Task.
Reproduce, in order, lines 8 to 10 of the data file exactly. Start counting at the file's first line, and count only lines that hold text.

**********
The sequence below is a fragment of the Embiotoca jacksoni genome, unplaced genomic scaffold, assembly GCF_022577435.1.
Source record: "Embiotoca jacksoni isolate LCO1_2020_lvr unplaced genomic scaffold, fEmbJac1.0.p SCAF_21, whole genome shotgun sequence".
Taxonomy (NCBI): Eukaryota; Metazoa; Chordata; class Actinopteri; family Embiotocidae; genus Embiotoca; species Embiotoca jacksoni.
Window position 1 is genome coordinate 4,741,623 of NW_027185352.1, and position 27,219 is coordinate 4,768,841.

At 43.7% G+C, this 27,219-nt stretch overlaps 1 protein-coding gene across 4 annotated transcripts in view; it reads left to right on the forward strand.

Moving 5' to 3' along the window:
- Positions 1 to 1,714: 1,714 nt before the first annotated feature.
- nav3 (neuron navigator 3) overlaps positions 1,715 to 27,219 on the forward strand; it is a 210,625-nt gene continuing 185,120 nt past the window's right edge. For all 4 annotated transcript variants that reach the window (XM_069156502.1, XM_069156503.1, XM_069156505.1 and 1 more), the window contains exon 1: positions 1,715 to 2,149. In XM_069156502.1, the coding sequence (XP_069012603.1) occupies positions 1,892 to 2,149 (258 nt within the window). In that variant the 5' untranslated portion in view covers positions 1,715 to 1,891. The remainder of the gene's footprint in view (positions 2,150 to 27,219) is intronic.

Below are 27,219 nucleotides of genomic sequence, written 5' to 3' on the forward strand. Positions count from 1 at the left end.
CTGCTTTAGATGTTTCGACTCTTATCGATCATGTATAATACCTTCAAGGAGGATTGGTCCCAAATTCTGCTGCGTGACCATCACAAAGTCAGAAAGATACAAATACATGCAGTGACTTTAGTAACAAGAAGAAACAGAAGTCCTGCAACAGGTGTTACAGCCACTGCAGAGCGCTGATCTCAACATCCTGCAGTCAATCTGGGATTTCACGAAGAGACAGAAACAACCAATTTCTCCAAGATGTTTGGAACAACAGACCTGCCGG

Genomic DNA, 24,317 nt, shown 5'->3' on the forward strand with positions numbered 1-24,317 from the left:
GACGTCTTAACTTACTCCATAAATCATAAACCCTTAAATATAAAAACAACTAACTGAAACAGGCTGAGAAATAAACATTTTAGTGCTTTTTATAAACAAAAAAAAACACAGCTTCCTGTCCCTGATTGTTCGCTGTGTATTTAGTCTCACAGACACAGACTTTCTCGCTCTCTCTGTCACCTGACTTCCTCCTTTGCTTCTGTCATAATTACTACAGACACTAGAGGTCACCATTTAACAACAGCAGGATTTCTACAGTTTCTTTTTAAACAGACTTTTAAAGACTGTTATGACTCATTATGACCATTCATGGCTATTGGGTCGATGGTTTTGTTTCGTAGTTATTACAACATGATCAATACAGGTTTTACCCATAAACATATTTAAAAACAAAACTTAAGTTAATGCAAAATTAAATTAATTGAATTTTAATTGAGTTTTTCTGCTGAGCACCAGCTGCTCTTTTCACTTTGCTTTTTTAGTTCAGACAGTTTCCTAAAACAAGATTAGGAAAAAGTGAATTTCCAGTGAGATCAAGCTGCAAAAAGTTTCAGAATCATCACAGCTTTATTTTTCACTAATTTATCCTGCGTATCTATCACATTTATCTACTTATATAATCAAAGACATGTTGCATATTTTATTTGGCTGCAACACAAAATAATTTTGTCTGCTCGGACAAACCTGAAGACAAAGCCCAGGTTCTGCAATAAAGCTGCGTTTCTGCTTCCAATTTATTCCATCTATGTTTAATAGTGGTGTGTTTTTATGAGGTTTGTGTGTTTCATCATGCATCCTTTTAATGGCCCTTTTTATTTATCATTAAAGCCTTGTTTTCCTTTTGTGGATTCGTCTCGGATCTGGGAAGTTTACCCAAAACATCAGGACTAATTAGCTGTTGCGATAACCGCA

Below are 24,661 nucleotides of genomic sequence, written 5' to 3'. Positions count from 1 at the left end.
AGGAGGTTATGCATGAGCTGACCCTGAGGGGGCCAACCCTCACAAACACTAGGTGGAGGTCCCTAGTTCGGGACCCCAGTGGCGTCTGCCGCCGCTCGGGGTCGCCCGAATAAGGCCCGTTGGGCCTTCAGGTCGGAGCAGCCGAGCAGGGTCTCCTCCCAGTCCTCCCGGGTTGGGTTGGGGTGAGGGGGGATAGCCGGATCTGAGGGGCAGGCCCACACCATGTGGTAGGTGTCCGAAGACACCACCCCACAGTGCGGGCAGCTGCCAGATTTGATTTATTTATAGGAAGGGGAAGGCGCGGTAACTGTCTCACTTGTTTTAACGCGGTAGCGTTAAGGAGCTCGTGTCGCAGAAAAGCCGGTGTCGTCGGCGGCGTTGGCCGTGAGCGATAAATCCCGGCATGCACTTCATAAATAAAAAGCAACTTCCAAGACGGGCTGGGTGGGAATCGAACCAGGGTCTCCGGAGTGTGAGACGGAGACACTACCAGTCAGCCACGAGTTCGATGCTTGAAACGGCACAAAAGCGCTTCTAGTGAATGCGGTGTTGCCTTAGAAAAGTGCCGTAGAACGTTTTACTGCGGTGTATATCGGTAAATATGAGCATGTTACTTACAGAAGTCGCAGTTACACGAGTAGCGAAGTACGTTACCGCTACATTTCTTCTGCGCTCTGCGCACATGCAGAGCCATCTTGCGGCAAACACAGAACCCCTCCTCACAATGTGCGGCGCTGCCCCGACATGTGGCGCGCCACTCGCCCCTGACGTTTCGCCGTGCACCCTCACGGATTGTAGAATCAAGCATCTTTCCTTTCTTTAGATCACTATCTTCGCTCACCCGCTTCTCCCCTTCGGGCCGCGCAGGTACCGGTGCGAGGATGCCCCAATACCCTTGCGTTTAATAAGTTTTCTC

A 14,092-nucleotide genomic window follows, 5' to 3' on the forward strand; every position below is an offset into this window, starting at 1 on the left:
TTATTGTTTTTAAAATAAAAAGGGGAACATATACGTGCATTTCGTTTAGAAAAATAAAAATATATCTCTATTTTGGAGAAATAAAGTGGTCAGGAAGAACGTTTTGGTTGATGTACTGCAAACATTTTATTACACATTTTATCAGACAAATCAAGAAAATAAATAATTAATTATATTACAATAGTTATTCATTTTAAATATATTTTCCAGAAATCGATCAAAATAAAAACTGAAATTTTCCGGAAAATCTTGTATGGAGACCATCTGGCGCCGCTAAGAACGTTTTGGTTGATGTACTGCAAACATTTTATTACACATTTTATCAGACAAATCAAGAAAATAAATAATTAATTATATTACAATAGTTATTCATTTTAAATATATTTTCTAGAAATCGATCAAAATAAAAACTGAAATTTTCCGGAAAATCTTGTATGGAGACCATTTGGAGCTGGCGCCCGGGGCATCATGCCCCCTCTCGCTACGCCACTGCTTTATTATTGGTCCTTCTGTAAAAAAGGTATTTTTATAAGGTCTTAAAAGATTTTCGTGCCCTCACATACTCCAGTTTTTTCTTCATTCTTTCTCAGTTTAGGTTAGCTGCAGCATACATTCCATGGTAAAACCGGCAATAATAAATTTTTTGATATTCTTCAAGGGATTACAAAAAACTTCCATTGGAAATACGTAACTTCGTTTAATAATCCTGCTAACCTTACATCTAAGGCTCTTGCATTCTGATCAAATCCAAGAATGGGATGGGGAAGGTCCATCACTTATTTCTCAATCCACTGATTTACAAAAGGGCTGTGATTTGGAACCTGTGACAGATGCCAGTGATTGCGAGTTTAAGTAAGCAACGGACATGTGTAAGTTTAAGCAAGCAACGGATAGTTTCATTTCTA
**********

- nav3 (neuron navigator 3) overlaps positions 1,715 to 27,219 on the forward strand; it is a 210,625-nt gene continuing 185,120 nt past the window's right edge. For all 4 annotated transcript variants that reach the window (XM_069156502.1, XM_069156503.1, XM_069156505.1 and 1 more), the window contains exon 1: positions 1,715 to 2,149. In XM_069156502.1, the coding sequence (XP_069012603.1) occupies positions 1,892 to 2,149 (258 nt within the window). In that variant the 5' untranslated portion in view covers positions 1,715 to 1,891. The remainder of the gene's footprint in view (positions 2,150 to 27,219) is intronic.

Below are 27,219 nucleotides of genomic sequence, written 5' to 3' on the forward strand. Positions count from 1 at the left end.
CTGCTTTAGATGTTTCGACTCTTATCGATCATGTATAATACCTTCAAGGAGGATTGGTCCCAAATTCTGCTGCGTGACCATCACAAAGTCAGAAAGATACAAATACATGCAGTGACTTTAGTAACAAGAAGAAACAGAAGTCCTGCAACAGGTGTTACAGCCACTGCAGAGCGCTGATCTCAACATCCTGCAGTCAATCTGGGATTTCACGAAGAGACAGAAACAACCAATTTCTCCAAGATGTTTGGAACAACAGACCTGCCGG